PHOENIX (USA TODAY) -- The sentencing hearing for convicted killer Jodi Arias ground to a halt Monday when her lawyers refused to call any witnesses and a judge refused their requests for a mistrial and to withdraw from the case.
Judge Sherry Stephens stopped the proceedings and released the jury for the day, telling them to return Tuesday morning.
Defense attorney Kirk Nurmi later said he will allow Arias to speak to the jury Tuesday. It's not clear what she will say -- In a post-conviction interview with the local Fox TV station, Arias said she would rather be executed than spend the rest of her life in prison.
On Monday, Nurmi clashed with Stephens over a motion he filed seeking a mistrial in the sentencing hearing. Nurmi said a witness who was supposed to testify regarding Arias' character had been threatened and was refusing to testify.
Patricia Womack has been receiving "threats on her life if she were to testify on Ms. Arias' behalf," Nurmi wrote in the mistrial motion.
But Stephens refused his motion, saying she could not determine why Womack would not testify because she was not present in the courtroom. Nurmi and co-counsel Jennifer Willmott then asked to drop out of the case. Stephens again refused.
Nurmi then refused to present any witnesses, and Stephens called for the recess. Nurmi later said Arias will speak Tuesday. Also previously scheduled to testify on Arias' behalf was a former boyfriend of Arias'.
Arias, 32, was found guilty May 8 of first-degree murder for the 2008 slaying of Travis Alexander, 30, who was found dead in his suburban Mesa, Ariz., home. He had been shot in the head and stabbed nearly 30 times, and his throat was slit. Arias said she killed Alexander, her secret lover, in self-defense; the jury thought otherwise.
Last week, the jury determined that the murder was committed in an "especially cruel manner," making Arias eligible for the death penalty. They heard tearful comments from Travis Alexander's brother and sister as they described how his killing has torn their lives apart.
Now the jury is to consider mitigating factors - evidence about Arias' character and background that may sway them not to impose a death sentence.
Stephens instructed jurors that they could consider a handful of factors when deciding what sentence to impose, including Arias' lack of a prior criminal record and assertions that she was a good friend, had an abusive childhood and is a talented artist.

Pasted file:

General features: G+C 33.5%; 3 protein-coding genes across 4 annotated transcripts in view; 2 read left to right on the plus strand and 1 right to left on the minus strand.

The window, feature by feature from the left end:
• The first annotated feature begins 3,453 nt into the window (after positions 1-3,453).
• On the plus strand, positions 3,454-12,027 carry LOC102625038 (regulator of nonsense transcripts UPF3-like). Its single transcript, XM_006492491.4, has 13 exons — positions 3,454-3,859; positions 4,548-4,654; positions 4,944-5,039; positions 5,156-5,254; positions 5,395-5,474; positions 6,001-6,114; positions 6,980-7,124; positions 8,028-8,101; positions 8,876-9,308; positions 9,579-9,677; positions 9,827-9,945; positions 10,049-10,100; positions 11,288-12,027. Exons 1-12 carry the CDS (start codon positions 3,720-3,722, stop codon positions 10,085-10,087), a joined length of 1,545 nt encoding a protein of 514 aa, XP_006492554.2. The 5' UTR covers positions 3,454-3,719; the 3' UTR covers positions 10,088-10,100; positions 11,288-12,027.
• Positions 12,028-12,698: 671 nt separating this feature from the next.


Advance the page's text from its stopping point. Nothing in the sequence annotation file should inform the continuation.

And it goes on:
In opening statements of the trial's penalty phase, prosecutor Juan Martinez told the panel that none of those factors should cause the jury to consider a sentence other than death, given the brutal nature of the killing.
Nurmi did not agree.
"When you understand who Ms. Arias is, you will understand that life is the appropriate sentence."
- Kirk Nurmi, Jodi Arias' defense lawyer
"When you understand who Ms. Arias is, you will understand that life is the appropriate sentence," Nurmi said.
The proceedings are designed to play out like a mini-trial. The prosecutor would be allowed to cross-examine each witness, and both sides would offer closing arguments before the jury's deliberations.
Under Arizona law, if the jury cannot reach a unanimous decision on sentencing, the panel would be dismissed and a new jury would hear arguments and determine a sentence. If the second panel cannot reach a unanimous agreement, the judge then would sentence Arias.
"Jodi Arias has proven herself to be a conniving manipulator, so she may be saying something like this to get a reaction from the jury," said a San Francisco criminal defense lawyer, Michael Cardoza. "She may be hoping the jury says, 'We won't give her what she wants, and if she wants death, we're giving her life.' "
Earlier this week, her lawyers asked to be allowed to step down from the case, but a judge denied the request. Legal experts say the decision was not a surprising one because the lawyers have a conflict of interest with their efforts to save her life after Arias said she would rather die.
Kiefer reports for The Arizona Republic
Contributing: The Associated Press